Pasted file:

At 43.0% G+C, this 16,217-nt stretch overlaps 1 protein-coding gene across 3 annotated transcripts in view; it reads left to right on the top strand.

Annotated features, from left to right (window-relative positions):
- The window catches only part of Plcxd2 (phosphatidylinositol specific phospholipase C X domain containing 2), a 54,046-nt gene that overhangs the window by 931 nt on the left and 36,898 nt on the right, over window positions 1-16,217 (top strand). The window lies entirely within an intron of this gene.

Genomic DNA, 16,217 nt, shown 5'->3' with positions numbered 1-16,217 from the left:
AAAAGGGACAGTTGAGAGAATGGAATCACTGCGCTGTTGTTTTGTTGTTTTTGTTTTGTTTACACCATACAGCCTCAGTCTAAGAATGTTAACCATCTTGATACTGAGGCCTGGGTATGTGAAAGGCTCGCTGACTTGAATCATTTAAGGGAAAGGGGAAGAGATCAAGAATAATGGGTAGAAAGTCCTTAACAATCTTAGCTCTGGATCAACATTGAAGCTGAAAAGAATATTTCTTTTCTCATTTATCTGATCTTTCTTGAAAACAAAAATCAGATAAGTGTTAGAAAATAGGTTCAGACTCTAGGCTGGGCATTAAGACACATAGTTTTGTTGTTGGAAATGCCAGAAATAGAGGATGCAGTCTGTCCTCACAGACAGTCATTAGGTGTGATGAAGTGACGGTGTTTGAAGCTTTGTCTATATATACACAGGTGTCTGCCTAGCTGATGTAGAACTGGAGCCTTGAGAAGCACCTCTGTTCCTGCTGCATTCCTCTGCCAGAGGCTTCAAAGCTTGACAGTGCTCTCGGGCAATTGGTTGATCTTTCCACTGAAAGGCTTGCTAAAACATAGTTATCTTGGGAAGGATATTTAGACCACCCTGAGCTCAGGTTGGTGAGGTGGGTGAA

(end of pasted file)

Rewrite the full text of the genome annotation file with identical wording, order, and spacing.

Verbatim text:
At 43.0% G+C, this 16,217-nt stretch overlaps 1 protein-coding gene across 3 annotated transcripts in view; it reads left to right on the top strand.

Annotated features, from left to right (window-relative positions):
- The window catches only part of Plcxd2 (phosphatidylinositol specific phospholipase C X domain containing 2), a 54,046-nt gene that overhangs the window by 931 nt on the left and 36,898 nt on the right, over window positions 1-16,217 (top strand). The window lies entirely within an intron of this gene.

Genomic DNA, 16,217 nt, shown 5'->3' with positions numbered 1-16,217 from the left:
AAAAGGGACAGTTGAGAGAATGGAATCACTGCGCTGTTGTTTTGTTGTTTTTGTTTTGTTTACACCATACAGCCTCAGTCTAAGAATGTTAACCATCTTGATACTGAGGCCTGGGTATGTGAAAGGCTCGCTGACTTGAATCATTTAAGGGAAAGGGGAAGAGATCAAGAATAATGGGTAGAAAGTCCTTAACAATCTTAGCTCTGGATCAACATTGAAGCTGAAAAGAATATTTCTTTTCTCATTTATCTGATCTTTCTTGAAAACAAAAATCAGATAAGTGTTAGAAAATAGGTTCAGACTCTAGGCTGGGCATTAAGACACATAGTTTTGTTGTTGGAAATGCCAGAAATAGAGGATGCAGTCTGTCCTCACAGACAGTCATTAGGTGTGATGAAGTGACGGTGTTTGAAGCTTTGTCTATATATACACAGGTGTCTGCCTAGCTGATGTAGAACTGGAGCCTTGAGAAGCACCTCTGTTCCTGCTGCATTCCTCTGCCAGAGGCTTCAAAGCTTGACAGTGCTCTCGGGCAATTGGTTGATCTTTCCACTGAAAGGCTTGCTAAAACATAGTTATCTTGGGAAGGATATTTAGACCACCCTGAGCTCAGGTTGGTGAGGTGGGTGAA